Business / Corporate

Starbucks optimistic as stores reopen, reporting losses but beating forecasts


Starbucks’ revenue shrank 38 percent in its most recent quarter but the coffee giant says it’s recovering faster than expected as its stores reopen from pandemic lockdowns.

The Seattle-based company said Tuesday that it expects losses related to the novel coronavirus to ease through the rest of this year.

“We believe the worst is behind us,” said Chief Financial Officer Patrick Grismer.

Starbucks said 97 percent of its company-operated stores around the world were now open, including 99 percent of stores in China and 96 percent in the U.S. However, some franchised locations remained closed, especially at airports and on college campuses.

The company ended its fiscal third quarter on June 28 with 32,180 stores; a little under half of those are in the U.S.

Starbucks President and CEO Kevin Johnson said quick pivots have helped increase sales. In the U.S. — where 70 percent of its stores are still offering no interior seating — the company introduced a curbside service. It proved so popular that it will be offered at as many as 1,000 locations by the end of September.

U.S. same-store sales, or sales at locations open at least a year, hit a low point in mid-April, when they were down 65 percent compared to the prior year. But by June, U.S. same-store sales were down 16 percent.

Barring new case surges or economic disruptions, Starbucks said its U.S. same-store sales could substantially recover by the end of the company’s fiscal second quarter in March.

Similarly, Starbucks says it believes the company’s same-store sales in China could recover by the end of its fiscal first quarter in December. Starbucks’ China same-store sales were down 19 percent in the third quarter.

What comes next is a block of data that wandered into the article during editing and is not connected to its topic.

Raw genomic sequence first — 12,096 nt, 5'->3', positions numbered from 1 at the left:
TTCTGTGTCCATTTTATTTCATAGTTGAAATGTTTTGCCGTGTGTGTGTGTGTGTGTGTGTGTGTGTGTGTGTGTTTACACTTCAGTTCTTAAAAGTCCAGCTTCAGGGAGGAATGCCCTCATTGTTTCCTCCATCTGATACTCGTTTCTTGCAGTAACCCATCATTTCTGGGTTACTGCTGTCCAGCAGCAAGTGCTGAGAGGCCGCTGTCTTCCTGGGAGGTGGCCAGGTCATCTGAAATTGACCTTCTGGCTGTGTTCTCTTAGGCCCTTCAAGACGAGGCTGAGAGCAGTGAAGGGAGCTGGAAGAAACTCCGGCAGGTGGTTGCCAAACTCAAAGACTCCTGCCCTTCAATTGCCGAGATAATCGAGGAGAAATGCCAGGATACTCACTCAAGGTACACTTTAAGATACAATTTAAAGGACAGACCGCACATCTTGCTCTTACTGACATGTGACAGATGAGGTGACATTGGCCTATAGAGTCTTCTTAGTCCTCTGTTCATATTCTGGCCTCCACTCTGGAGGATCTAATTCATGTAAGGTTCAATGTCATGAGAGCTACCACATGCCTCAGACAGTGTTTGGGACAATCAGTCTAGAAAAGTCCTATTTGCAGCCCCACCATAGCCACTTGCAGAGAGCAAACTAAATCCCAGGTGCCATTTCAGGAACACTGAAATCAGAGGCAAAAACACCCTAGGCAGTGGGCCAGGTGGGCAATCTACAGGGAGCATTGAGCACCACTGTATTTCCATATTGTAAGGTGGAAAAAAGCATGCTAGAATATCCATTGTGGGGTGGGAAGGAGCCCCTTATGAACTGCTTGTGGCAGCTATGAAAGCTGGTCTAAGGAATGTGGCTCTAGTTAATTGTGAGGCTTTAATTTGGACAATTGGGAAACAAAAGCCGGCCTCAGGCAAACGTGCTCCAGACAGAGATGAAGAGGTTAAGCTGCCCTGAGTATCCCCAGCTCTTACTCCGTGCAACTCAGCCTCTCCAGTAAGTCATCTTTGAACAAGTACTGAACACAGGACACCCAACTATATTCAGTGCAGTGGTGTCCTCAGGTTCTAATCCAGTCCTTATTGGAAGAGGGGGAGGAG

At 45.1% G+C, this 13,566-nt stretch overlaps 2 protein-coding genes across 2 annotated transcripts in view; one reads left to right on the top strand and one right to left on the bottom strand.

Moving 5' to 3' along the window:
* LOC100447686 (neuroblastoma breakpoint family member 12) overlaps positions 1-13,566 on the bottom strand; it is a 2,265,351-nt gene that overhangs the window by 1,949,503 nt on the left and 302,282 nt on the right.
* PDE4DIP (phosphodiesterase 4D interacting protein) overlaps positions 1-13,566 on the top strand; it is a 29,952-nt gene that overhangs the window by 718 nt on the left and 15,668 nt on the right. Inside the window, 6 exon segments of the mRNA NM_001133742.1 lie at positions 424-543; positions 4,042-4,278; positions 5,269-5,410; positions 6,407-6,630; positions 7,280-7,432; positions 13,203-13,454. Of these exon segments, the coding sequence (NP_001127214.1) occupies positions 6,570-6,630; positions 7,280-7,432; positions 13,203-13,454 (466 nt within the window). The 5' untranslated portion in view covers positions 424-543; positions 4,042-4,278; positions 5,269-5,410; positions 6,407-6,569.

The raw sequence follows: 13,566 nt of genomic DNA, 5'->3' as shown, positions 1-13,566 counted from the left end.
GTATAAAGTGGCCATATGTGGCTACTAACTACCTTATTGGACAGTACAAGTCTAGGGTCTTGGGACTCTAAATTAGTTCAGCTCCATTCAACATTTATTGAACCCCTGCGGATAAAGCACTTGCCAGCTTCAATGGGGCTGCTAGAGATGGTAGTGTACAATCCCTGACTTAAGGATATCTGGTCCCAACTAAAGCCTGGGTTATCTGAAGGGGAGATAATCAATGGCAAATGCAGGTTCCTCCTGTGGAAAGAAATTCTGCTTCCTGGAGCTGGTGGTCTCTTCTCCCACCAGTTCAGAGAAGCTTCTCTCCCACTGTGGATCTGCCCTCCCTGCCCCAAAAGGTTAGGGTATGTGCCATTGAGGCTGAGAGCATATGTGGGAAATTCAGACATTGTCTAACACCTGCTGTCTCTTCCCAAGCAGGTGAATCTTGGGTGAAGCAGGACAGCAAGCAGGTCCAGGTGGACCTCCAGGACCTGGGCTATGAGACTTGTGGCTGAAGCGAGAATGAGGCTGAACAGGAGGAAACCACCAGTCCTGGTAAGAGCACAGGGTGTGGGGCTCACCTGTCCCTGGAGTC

Starbucks said it expected global same-store sales declines between 12 percent and 17 percent for its fiscal fourth quarter and the full year.

Johnson said the virus was accelerating Starbucks’ move to pickup-only stores, where customers can grab a mobile order and go. The company is planning to open 50 of those stores in U.S. cities over the next 12 to 18 months and several hundred over three to five years.

The stores will be placed within a three- to five-minute walk of more traditional Starbucks cafes, so customers will still have an option if they want to linger. Similar pickup stores — dubbed Starbucks Now — are opening in China.

“I believe this is one of those rare opportunities to move aggressively and further differentiate Starbucks from our competition,” Johnson said.

The company said Tuesday that revenue in its fiscal third quarter had plummeted to $4.22 billion (¥443.7 billion) from $6.82 billion. That was still ahead of Wall Street’s forecast of $4 billion, according to analysts polled by FactSet.

Global same-store sales were down 40 percent for the April to June period, beating analysts’ forecast of a 42 percent drop.

Starbucks reported a net loss of $678 million for the third quarter, down from a $1.4 billion profit a year ago. Adjusted for one-time items, the company lost 46 cents per share. That was far better than the 59-cent loss analysts forecast.

Starbucks estimates it lost $3.1 billion in sales due to disruption from the novel coronavirus. The company said it spent $350 million during the third quarter on virus-related costs, including temporary premium pay for employees.

Starbucks shares rose almost 6 percent in after-market trading following the release of the earnings report.

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